Little Big Disk Quadra 500G full review
LaCie’s Little Big Disk Quadra is a portable, bus-powered hard drive featuring two 250GB mechanisms striped in a RAID 0 configuration.
The built-in connectors include a pair of FireWire 800 ports, a USB 2.0 port and an eSATA port. LaCie includes a special cable for connecting one of the two FireWire 800 ports to a FireWire 400 port on your Mac.
The drive works with Apple’s Time Machine backup utility, but also includes LaCie’s 1-Click Backup Software, and EMC’s Retrospect Express. LaCie’s SilverKeeper backup software is included too, although it’s not compatible with OS 10.5 Leopard.
The Little Big Disk Quadra uses 2.5in notebook drives; notebook drives generally run at slower speeds than the full-sized 3.5in drives used in desktop external hard drives. The smaller drives also offer less capacity – 500GB is currently the largest single 2.5in drive available, while 3.5in drives come with as much as 1TB of capacity.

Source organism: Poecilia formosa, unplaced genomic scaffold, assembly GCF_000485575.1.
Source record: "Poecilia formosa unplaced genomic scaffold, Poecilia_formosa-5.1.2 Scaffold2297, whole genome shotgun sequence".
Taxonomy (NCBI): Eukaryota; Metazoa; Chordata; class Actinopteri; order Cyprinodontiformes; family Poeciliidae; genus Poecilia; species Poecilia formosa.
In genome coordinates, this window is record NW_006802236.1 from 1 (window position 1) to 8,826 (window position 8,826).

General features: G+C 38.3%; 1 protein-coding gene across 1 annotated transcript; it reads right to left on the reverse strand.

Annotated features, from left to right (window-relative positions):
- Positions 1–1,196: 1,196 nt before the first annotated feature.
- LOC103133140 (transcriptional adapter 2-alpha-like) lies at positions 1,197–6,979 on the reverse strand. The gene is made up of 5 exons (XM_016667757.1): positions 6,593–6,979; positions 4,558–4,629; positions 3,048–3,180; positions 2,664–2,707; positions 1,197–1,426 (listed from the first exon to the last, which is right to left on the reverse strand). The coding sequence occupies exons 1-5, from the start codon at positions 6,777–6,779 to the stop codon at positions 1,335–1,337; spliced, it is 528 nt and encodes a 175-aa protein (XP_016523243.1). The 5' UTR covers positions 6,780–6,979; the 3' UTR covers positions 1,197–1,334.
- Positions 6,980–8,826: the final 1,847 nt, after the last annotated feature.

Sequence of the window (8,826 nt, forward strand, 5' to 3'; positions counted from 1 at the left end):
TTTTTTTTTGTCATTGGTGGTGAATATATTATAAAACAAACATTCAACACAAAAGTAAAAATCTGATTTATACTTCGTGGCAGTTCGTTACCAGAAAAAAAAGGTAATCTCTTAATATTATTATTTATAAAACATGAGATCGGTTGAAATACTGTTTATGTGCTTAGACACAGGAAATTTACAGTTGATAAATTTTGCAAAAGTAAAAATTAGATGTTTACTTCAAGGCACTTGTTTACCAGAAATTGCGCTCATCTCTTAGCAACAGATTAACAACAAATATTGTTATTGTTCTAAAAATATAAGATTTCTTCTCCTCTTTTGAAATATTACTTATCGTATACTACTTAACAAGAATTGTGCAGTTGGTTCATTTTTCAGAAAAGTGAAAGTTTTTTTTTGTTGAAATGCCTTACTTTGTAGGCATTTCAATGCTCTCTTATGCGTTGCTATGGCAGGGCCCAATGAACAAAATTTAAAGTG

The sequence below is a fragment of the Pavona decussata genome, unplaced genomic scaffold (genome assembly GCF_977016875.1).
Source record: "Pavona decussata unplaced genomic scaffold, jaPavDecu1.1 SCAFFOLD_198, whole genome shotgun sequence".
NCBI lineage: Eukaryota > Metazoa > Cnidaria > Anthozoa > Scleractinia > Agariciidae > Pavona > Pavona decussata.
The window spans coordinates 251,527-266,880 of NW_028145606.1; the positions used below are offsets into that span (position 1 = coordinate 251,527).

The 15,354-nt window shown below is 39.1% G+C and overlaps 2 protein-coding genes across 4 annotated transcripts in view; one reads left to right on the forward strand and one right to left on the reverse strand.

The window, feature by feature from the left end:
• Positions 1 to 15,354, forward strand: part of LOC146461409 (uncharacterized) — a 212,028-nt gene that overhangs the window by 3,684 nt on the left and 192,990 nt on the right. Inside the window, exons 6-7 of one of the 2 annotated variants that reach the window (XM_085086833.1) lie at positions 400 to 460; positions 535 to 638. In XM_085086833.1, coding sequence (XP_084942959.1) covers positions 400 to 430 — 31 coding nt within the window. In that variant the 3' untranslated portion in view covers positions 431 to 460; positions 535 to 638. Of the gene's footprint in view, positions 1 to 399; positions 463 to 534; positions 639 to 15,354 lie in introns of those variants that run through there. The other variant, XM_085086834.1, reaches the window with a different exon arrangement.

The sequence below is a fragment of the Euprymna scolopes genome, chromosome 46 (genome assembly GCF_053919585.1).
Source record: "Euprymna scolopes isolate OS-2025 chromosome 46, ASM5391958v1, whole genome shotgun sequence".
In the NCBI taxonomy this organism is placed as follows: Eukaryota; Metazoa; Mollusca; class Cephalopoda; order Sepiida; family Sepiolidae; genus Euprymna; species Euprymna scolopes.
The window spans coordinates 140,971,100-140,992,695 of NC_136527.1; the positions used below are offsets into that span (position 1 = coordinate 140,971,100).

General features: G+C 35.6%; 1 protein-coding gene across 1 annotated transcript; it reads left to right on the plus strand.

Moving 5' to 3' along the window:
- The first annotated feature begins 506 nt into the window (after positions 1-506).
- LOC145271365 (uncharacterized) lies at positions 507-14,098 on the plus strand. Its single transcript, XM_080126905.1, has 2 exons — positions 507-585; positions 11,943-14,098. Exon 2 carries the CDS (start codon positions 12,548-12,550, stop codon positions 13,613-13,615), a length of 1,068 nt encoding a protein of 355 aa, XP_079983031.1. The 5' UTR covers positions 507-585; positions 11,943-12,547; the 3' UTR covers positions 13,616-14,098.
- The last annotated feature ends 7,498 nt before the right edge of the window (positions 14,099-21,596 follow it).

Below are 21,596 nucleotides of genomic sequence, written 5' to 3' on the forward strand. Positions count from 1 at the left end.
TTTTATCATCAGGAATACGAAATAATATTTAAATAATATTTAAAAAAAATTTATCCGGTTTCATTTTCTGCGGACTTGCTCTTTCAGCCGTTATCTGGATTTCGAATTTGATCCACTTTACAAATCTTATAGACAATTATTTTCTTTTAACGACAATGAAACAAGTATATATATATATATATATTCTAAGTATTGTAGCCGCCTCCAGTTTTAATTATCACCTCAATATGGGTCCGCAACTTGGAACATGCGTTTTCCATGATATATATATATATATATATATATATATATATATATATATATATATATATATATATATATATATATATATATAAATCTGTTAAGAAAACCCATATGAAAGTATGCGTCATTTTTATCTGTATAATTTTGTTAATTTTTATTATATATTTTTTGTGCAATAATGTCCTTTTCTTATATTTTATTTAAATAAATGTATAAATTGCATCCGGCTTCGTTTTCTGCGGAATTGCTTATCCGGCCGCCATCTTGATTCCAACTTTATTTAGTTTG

By using two hard drive mechanisms, the Little Big Disk Quadra can offer higher capacity than a standard portable hard drive, and by striping the drives into a RAID 0 configuration, the drive can also perform faster than a single drive. The downside to doubling up the drives is the expense – a desktop external storage device that uses a single mechanism, like LaCie’s 500GB d2 Quadra Hard Disk, costs less than half the price of the portable 500GB Little Big Disk Quadra (though the d2 Quadra isn’t as portable).
We tested the drive using all four interfaces on a Mac Pro 2.66GHz system running OS X 10.5.3. We found, as usual, that the eSATA results were the fastest. Unfortunately, no Mac ships with eSATA ports; you’ll need to buy a third-party eSATA card if you have a Mac Pro or MacBook Pro. Also, eSATA connections don’t supply bus power to the drive like FireWire does, which means you’ll need to use the included external power brick.
The second fastest results came from our FireWire 800 tests, which were between 6 and 15 per cent slower than eSATA. FireWire 400 was slower than FireWire 800, and USB 2.0 was slower still. While USB 2.0 supplies bus power, it’s not enough to keep this drive spinning, so you need to use the AC adaptor.
Compared to the LaCie d2 Quadra, the Little Big Disk Quadra was slower across the board, but not by much. The biggest performance gap was in the low-memory Photoshop tests, which showed the Little Big Disk taking nearly a minute longer than the d2 Quadra with each connection type.